Republic braced for savage Budget
The Republic is bracing itself for the most feared budget in the state's history as the Irish government put the final touches to its €6bn (£5bn) cost-cutting plan.
Finance Minister Brian Lenihan is widely expected to wield the axe on social welfare, including jobseekers' and child benefit, in a bid to cut public spending by €4.5bn (£3.8bn).
Speculation has mounted that public sector wages will be capped and ministers' salaries cut as the Irish government takes on a four-year battle to restore the state's crippled finances.
Taoiseach Brian Cowen's shaky coalition will try to impose the cuts with only a two-seat majority.
The potentially savage package comes just over a week after his government revealed it was taking an €85bn (£72bn) bailout from the International Monetary Fund and the EU.
Mr Cowen's crippled coalition government has suffered widespread criticism for the move from a public angry at the perceived surrender of the state's hard-won economic sovereignty.
The €6bn package, containing €1.5bn (£1.3bn) in new taxes and €4.5bn in public spending cuts, is the first phase of a four-year budgetary roadmap to raise €15bn (£13bn) and plug the gap in the beleaguered economy.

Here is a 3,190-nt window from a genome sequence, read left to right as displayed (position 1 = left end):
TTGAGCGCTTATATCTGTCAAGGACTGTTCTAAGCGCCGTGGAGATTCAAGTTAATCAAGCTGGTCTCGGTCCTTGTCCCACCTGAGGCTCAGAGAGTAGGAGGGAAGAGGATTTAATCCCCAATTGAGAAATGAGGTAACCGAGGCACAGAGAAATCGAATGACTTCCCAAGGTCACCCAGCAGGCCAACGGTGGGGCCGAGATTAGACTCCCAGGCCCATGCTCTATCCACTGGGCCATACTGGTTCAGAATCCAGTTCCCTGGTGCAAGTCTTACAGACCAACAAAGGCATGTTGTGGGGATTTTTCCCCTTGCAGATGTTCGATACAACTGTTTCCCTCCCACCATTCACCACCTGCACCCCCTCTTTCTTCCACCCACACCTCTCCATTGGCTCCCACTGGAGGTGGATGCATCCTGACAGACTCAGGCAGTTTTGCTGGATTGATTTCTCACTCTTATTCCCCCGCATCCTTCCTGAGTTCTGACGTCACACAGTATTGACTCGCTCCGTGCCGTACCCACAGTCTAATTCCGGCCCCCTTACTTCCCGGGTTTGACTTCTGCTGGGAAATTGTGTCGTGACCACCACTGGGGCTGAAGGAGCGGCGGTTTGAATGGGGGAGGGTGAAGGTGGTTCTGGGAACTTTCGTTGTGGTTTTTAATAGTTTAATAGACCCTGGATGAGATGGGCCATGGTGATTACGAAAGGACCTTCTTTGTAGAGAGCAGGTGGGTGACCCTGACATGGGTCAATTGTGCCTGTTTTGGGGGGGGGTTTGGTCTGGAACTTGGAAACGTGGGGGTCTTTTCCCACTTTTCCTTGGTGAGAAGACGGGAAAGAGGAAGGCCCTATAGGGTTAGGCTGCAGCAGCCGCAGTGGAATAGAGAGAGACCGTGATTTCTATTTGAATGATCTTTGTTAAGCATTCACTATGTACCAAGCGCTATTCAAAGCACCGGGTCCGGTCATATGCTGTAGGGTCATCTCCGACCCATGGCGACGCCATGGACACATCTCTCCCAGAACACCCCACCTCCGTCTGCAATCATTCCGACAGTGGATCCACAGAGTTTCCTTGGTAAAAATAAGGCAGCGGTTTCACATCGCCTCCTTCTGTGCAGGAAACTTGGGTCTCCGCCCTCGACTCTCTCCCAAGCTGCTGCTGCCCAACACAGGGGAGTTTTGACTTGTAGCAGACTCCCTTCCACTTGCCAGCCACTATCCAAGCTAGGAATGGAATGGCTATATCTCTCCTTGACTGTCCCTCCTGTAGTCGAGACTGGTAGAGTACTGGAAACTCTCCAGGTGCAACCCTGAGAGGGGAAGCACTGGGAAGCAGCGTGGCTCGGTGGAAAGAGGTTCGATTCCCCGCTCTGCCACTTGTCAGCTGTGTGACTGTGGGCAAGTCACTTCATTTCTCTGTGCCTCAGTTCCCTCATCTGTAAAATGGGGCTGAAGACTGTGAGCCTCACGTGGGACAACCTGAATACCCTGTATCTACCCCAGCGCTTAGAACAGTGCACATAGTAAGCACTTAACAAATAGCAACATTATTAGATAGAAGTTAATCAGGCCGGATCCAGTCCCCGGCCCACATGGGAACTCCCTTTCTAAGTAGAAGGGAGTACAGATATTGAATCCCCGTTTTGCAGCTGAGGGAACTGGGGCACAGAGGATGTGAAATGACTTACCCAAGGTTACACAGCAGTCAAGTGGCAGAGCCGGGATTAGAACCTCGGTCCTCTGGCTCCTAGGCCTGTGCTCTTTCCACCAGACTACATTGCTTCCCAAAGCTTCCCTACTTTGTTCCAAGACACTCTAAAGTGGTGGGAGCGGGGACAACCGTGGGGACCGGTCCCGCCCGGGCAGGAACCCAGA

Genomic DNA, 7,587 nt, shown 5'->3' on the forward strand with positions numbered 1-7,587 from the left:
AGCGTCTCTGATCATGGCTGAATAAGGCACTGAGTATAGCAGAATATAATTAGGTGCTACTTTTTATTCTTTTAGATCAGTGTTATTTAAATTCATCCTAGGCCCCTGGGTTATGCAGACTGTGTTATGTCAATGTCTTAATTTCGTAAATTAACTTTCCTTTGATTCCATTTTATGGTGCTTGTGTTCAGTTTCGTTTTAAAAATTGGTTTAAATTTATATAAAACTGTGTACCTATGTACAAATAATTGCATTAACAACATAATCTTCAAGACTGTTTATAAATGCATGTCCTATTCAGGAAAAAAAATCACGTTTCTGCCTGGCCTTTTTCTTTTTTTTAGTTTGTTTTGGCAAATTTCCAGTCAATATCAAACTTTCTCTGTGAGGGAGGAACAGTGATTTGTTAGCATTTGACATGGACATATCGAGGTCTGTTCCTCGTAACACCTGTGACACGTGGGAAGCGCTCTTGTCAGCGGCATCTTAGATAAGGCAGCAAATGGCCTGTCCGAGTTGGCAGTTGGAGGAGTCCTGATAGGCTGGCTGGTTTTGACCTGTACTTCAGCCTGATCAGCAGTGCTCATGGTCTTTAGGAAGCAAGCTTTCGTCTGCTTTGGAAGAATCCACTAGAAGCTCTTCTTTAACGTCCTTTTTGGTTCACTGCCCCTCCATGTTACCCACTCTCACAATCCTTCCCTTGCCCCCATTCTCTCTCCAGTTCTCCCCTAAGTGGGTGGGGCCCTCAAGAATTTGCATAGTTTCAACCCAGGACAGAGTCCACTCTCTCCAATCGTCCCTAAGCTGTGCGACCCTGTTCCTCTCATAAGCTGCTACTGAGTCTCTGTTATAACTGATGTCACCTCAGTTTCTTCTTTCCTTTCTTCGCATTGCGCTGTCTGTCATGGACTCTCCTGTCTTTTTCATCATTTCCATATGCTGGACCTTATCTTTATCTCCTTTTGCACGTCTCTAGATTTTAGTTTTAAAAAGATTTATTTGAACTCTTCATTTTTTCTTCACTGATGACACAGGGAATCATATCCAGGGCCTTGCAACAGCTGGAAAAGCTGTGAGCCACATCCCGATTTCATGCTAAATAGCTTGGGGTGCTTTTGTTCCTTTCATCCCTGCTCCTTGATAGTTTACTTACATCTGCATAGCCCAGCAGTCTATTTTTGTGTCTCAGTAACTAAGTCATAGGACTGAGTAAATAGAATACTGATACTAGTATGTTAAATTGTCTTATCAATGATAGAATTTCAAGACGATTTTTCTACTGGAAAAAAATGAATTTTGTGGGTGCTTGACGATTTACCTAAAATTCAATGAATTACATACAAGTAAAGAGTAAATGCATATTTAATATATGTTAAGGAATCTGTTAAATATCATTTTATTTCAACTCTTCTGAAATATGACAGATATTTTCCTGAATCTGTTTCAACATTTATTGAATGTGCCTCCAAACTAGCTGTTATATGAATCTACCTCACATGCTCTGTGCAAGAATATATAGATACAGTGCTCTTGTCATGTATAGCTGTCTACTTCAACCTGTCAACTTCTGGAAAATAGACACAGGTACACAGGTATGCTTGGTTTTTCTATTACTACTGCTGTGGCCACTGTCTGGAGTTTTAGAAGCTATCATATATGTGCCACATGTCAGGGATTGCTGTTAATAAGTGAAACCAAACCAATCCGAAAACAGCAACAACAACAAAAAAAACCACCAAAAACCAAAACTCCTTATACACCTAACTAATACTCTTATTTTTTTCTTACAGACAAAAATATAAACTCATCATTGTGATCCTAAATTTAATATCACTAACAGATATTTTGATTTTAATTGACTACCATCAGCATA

Potential excise and duty changes, including in the price of petrol and alcohol will come into force from midnight tomorrow and will have to be voted on in the Dail after the budget is unveiled.
The Social Welfare Bill, which gives legal effect to any budget changes in the dole or child benefit, is expected to be voted on by the end of the week while the finer details of the plan will be debated in the Finance Bill in the new year.
The Budget will be the fourth time since October 2008 that the Fianna Fail/Green Party coalition has been forced to introduce harsh measures to tackle the black hole in the public finances.
Lobby groups made a last-ditch plea to Mr Lenihan to either save or make specific cuts, with the Irish Heart Foundation calling for a hike in cigarette prices.